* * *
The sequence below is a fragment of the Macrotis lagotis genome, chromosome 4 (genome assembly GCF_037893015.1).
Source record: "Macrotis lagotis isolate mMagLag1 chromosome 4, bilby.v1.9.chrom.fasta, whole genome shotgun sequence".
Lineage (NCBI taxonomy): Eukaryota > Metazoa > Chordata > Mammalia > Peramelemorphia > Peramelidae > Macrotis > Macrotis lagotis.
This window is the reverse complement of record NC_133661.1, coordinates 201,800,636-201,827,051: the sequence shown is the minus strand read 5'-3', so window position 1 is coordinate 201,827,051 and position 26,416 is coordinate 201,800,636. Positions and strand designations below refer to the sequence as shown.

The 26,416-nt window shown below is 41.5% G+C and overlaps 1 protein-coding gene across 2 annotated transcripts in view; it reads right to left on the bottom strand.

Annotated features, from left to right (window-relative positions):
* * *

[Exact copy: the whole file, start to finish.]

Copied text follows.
The sequence below is a fragment of the Macrotis lagotis genome, chromosome 4 (genome assembly GCF_037893015.1).
Source record: "Macrotis lagotis isolate mMagLag1 chromosome 4, bilby.v1.9.chrom.fasta, whole genome shotgun sequence".
Lineage (NCBI taxonomy): Eukaryota > Metazoa > Chordata > Mammalia > Peramelemorphia > Peramelidae > Macrotis > Macrotis lagotis.
This window is the reverse complement of record NC_133661.1, coordinates 201,800,636-201,827,051: the sequence shown is the minus strand read 5'-3', so window position 1 is coordinate 201,827,051 and position 26,416 is coordinate 201,800,636. Positions and strand designations below refer to the sequence as shown.

The 26,416-nt window shown below is 41.5% G+C and overlaps 1 protein-coding gene across 2 annotated transcripts in view; it reads right to left on the bottom strand.

Annotated features, from left to right (window-relative positions):